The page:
Two regimens of chemotherapy were administered during radiotherapy either the FOLFOX (Fluorouracil, 3.0 g/m2, IV continuous infusion for 48 h on day 1; Leucovorin calcium, 200.0 mg/m2, IV bolus on day 1; Oxaliplatin, 100.0 mg/m2, IV on day 1; two cycles at an interval of 3 weeks), or the XELOX (Capecitabine, 1000.0 mg/m2, on d1-14; Oxaliplatin, 100.0 mg/m2, IV on day 1; two cycles at an interval of 3 weeks). The postoperative adjuvant chemotherapy was either one of FOLFOX, XELOX or Capecitabine alone with median cycles of 3 (range from 2 to 6 cycles).

Radical surgery was performed according to the principles of total mesorectal excision at approximately 45 days (range: 20 -142 days) after completion of neo-CRT. Postoperative pathological examination was performed according to the criteria developed by the AJCC/UICC (2002).

Treatment response including tumor regression response to neo-CRT was investigated according to the clinical characteristics including age, gender, tumor distance from anus, serum CEA, hemoglobin levels before treatment and clinical TN stage were used to investigate association with pCR after neo-CRT.

All statistical analyses were performed using SPSS v17.0 software. The receiver-operating characteristic curve (the ROC curve) was applied to obtain a boundary value of pre-serum CEA to determine the correlation to pCR. Chi-square test was utilized to analyze clinical factors associated with pCR. Logistic regression was applied to analyze clinical factors associated with pCR. Uni- and multi-variate analyses of the prognostic factors were performed using Cox proportional hazard models. p value of <0.05 was considered to be of statistical significance.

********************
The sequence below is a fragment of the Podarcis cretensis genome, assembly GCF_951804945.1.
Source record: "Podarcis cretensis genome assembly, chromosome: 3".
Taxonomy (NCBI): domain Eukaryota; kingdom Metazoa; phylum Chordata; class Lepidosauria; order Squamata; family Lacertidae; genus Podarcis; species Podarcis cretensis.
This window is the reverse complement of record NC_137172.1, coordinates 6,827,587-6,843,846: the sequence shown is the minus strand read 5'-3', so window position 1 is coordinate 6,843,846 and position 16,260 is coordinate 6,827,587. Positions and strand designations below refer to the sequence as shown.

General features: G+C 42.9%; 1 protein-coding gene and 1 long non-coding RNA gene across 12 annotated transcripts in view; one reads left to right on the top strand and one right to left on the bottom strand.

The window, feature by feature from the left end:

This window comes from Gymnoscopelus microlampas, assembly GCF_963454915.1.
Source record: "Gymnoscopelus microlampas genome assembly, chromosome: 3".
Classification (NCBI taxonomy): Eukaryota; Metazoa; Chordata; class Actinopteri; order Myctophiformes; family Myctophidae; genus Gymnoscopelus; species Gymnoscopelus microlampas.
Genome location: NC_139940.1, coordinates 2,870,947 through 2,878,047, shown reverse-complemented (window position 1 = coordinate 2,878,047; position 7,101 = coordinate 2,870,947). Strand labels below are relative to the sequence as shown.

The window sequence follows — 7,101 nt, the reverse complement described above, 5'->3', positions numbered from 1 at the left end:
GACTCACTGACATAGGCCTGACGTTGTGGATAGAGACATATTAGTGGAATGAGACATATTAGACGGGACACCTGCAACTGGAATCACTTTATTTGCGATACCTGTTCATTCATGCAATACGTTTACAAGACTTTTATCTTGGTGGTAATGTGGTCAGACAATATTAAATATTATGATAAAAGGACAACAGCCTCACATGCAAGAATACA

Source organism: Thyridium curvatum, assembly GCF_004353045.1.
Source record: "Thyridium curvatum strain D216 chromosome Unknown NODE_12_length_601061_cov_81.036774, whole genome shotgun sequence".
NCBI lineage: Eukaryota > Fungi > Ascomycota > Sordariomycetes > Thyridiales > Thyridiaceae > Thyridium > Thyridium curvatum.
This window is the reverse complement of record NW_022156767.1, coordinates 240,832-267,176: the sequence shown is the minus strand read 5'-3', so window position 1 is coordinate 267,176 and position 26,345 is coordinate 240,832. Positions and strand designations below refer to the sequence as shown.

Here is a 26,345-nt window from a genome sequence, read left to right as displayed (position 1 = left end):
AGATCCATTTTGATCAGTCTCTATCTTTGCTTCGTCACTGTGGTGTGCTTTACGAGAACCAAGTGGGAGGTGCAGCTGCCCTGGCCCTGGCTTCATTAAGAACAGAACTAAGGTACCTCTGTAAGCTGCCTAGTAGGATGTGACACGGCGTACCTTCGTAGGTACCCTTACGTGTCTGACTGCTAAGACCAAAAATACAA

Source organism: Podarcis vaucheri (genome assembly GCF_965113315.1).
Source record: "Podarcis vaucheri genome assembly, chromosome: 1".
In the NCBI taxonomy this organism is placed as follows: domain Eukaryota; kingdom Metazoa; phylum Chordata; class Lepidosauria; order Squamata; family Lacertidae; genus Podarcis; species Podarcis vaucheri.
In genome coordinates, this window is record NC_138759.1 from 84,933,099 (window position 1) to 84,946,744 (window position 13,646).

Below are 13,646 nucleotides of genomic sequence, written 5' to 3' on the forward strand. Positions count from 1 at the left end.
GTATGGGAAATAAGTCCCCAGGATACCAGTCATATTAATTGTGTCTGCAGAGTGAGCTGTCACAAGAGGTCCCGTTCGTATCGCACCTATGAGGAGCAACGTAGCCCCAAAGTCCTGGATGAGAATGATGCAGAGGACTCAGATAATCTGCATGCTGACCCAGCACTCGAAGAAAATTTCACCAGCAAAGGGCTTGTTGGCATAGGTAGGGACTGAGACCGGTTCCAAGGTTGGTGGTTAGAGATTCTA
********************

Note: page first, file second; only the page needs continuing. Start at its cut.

Table 1 

The patient characteristics for 297 patients with locally advanced rectum cancer patients

Clinical factors%
Gender (number)
Male20769.7
Female9030.3
Median age (year, range)56 (15-80)
Median Pre-CEA level (ng/ml, range)4.5 (0.2-249.6)
Median Pre-Hb (g/L, range)$130 (64-170)
Distance anal verge (cm, range)5 (1-15)
Methods clinical stage (number)
ERUS27492.3
CT18963.6
MRI8729.3
Clinical T (number)
T141.3
T282.7
T311037
T417558.9
Clinical N (number)
N09231.0
N+20569.0
Histologic grade (number)
G1217.1
G223880.1
G33812.8
Median preoperative radiotherapy dose (Gy, range)46 (30-50)
Prechemotherapy (number)
FOLFOX4716.1
XELOX22978.4
others165.5